Ocean photo
Kai Lehmann

We’ve visited Pluto, landed on the moon, and taken pictures of the earth from a million miles away. But there is so much about our planet that we still don’t have a good grasp of, including the largest things on Earth: our oceans.

A new XPrize, announced today, has the goal of changing that. The new $7 million Shell Ocean Discovery XPrize will feature two rounds of competition over the next three years. Teams will need to develop a mostly autonomous device capable of navigating the ocean depths. The technologies can be launched from land or air, and will be put through timed trials, and have to complete several tasks at specified depths. The technology will have to produce a map of the ocean floor (a bathymetric map), take images of a specific object, and identify features in the ocean or on the ocean floor. The objects haven’t been announced, but could be anything from archeology (shipwrecks!) to biology (coral reefs!) to geology (volcanoes!).

Round one will be at 6561 feet (2,000 meters), round 2 will be at 13,123 feet (4,000 meters).

The $7 million for the competition will be divided up. The top teams that make it through round 1 will split $1 million (up to 10 teams will split the prize). Then the Grand Prize winner will receive $4 million, second prize will receive $1 million*. An $1 million bonus is being put forward by NOAA and will go to the team who can successfully identify and track a biological or chemical signal through the ocean to its source in either round.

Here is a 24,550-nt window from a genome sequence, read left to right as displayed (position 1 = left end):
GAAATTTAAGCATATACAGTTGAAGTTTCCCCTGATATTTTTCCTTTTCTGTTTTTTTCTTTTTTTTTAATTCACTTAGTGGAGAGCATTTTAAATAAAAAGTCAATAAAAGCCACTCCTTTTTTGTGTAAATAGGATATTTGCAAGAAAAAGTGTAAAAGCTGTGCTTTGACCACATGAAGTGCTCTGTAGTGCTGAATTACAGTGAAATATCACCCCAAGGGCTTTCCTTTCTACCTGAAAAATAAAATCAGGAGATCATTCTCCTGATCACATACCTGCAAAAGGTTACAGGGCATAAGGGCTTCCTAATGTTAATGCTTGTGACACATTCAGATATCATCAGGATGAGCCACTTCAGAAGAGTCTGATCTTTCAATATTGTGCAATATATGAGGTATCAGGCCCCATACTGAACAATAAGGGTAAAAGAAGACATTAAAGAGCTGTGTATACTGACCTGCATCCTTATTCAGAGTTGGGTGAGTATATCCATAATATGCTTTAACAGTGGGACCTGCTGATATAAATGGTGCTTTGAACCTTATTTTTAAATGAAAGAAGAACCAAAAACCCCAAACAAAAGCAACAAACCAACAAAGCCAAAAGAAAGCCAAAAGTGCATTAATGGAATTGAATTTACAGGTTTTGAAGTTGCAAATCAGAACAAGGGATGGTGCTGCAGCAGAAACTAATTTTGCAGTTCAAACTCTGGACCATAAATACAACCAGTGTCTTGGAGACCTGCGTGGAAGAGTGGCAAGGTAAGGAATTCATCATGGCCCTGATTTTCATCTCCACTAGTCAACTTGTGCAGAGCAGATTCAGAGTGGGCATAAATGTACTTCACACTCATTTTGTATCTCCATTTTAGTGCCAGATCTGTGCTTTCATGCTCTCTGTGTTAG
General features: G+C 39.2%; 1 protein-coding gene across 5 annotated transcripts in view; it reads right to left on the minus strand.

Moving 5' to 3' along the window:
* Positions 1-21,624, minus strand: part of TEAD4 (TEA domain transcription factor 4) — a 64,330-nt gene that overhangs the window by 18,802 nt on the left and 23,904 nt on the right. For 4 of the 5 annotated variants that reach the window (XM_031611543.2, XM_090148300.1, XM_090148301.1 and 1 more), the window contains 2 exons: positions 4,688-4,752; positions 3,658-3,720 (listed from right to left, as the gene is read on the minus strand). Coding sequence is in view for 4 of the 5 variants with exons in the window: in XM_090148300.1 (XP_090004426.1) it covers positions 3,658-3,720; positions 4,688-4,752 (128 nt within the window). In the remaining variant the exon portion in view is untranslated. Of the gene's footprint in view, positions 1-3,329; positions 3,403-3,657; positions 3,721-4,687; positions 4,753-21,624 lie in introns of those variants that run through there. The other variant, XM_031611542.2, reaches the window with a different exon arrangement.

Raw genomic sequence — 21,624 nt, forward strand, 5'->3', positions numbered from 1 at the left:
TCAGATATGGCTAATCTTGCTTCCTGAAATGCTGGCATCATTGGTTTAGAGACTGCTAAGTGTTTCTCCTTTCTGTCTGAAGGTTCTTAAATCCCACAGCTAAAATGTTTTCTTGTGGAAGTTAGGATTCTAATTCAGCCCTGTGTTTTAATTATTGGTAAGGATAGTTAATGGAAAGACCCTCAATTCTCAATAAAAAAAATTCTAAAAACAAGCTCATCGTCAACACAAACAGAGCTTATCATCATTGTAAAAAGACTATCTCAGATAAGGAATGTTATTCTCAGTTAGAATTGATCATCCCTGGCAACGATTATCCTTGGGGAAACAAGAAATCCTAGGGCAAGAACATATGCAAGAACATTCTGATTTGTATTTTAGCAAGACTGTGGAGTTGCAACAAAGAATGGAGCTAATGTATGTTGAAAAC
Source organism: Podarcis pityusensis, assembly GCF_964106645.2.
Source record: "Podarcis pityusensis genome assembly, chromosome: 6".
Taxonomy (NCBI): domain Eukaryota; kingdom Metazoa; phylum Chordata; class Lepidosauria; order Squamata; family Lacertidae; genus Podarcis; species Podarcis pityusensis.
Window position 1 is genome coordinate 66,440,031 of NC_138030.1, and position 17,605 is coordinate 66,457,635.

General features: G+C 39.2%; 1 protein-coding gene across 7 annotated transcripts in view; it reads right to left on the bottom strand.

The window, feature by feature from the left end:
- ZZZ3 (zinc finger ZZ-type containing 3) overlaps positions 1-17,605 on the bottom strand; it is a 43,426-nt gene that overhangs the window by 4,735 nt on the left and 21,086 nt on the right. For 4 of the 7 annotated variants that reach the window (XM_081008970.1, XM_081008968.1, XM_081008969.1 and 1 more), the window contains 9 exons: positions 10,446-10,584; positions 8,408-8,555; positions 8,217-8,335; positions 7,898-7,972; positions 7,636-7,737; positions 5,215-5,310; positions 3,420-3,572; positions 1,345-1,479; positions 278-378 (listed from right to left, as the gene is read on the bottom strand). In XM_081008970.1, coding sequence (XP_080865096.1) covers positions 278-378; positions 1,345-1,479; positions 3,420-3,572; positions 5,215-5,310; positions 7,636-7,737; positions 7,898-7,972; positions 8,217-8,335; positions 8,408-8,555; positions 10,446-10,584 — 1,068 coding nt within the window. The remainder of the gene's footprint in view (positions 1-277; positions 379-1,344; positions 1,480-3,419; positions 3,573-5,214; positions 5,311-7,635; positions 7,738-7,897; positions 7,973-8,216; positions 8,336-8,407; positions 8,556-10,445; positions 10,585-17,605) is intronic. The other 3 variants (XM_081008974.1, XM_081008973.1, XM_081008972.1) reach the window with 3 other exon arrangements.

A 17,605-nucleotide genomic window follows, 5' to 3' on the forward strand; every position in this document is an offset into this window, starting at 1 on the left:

“Our oceans cover two-thirds of our planet’s surface and are a crucial global source of food, energy, economic security, and even the air we breathe, yet 95 percent of the deep sea remains a mystery to us,” Peter Diamandis, chairman of the XPrize Foundation said in a statement. “In fact, we have better maps of the surface of Mars than we do of our own seafloor. The Shell Ocean Discovery XPrize will address a critical ocean challenge by accelerating innovation to further explore one of our greatest unexplored frontiers.”

XPrize gathers partners (often from foundations or the corporate world) to put up additional prize money to spun innovation towards a breakthrough in any number of disciplines. There are a lot of XPrizes currently out there, including prizes for privately-funded teams that can successfully send a spacecraft to the moon, turn carbon dioxide emissions into something useful, and build a working tricorder.

[Correction 12/14: An earlier version of this article misstated the second-place prize. The second place winner will receive $1 million, not $2 million.]